, the data-storage company that owns 80% of VMware, also holds a majority stake in the Pivotal Initiative, although VMware provided most of the programming staff. It took 69% at launch, and VMware took 31%.
bought a 10% interest in Pivotal in April for help
adapting the software to industrial machinery.
In overnight trading, VMware rose 13.64% after announcing a two cent per share beat on earnings, EMC rose 5% after meeting estimates of 42 cents per share, and IBM was up 1%.
For the cloud, however, this is big news. Cloud players have been struggling to provide an alternative to Amazon's infrastructure. IBM's endorsement of a complete platform could make big customers give OpenStack a second look. The hope is that IBM and Pivotal can build Cloud Foundry tools, allowing a relatively painless move of enterprise applications to cloud infrastructure.
Chris Ferris, chief technology officer for cloud interoperability at IBM, said OpenStack and Cloud Foundry are complementary.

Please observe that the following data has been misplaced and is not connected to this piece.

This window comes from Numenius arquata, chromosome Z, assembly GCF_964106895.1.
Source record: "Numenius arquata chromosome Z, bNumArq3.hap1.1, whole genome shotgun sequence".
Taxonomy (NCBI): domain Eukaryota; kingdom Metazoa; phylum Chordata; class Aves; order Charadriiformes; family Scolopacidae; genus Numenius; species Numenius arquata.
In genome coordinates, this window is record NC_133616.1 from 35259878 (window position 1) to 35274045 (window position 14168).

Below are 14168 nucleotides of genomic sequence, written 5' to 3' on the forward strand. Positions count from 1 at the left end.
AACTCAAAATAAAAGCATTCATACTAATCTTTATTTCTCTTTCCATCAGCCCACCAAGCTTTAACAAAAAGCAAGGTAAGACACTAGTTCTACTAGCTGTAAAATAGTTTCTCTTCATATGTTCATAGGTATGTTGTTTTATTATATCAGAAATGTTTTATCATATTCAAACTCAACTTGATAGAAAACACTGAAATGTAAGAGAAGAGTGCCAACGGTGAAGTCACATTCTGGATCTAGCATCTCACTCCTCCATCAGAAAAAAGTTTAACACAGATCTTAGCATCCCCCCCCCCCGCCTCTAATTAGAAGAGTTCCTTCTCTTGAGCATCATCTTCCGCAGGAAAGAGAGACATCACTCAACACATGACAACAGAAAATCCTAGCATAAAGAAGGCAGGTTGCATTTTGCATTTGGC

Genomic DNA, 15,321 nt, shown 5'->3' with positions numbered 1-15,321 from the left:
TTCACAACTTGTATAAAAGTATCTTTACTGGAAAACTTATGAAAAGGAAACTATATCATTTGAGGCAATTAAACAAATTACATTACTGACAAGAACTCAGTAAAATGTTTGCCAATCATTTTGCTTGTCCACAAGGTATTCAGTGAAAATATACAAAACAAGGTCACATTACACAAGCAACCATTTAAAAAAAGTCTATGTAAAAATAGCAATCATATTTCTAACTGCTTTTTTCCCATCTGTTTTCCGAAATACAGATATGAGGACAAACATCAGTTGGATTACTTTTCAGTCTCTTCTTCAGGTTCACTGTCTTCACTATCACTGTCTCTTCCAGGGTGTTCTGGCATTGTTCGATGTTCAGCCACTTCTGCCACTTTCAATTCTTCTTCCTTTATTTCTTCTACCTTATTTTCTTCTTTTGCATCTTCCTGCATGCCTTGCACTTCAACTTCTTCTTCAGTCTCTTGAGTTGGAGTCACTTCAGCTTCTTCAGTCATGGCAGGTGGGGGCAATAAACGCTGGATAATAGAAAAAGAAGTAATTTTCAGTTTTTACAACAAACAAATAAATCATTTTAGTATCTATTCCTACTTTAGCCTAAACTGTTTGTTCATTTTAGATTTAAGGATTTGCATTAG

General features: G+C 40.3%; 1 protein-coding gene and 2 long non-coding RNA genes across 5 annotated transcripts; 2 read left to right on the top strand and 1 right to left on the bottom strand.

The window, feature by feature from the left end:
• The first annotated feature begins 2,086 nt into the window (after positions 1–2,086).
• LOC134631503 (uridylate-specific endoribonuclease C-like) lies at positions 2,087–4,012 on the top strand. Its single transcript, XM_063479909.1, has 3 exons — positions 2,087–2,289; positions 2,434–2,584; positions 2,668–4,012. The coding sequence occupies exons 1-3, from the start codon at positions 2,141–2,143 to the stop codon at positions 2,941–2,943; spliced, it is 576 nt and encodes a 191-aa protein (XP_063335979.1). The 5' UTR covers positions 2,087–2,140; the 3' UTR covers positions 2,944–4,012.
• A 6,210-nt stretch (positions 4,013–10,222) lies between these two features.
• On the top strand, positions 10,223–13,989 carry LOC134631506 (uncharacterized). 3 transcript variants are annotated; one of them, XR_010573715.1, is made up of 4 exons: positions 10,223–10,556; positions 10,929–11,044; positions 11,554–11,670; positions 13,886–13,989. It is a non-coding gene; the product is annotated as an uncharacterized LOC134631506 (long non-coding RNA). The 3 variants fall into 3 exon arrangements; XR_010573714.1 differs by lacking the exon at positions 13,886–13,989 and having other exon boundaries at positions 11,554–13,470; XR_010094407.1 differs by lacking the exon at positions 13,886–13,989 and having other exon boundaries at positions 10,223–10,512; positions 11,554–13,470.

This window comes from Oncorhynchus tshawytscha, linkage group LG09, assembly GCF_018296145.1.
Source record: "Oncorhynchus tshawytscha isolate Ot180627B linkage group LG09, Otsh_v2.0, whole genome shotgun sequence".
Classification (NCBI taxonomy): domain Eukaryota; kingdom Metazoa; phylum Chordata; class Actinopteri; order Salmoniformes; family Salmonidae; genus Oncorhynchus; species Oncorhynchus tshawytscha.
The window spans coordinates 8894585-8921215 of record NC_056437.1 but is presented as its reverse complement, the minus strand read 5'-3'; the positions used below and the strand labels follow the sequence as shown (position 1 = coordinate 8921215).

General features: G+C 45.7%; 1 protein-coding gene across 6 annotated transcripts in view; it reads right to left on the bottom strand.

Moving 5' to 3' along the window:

"We're putting our support behind Cloud Foundry and working to have it complement OpenStack," he said.
In its press release, IBM noted that the Cloud Foundry software is available
as the Github open-source repository
as well as at the Pivotal site.
Ferris added that the Cloud Foundry announcement is a natural follow-up to plans
IBM announced in March
to support open standards for its cloud software and services.
IBM and Pivotal will co-host a two-day event on Cloud Foundry
will release a branded and supported version of the software during the fourth quarter.
At the time of publication, the author was long IBM and GE.
This article is commentary by an independent contributor, separate from TheStreet's regular news coverage.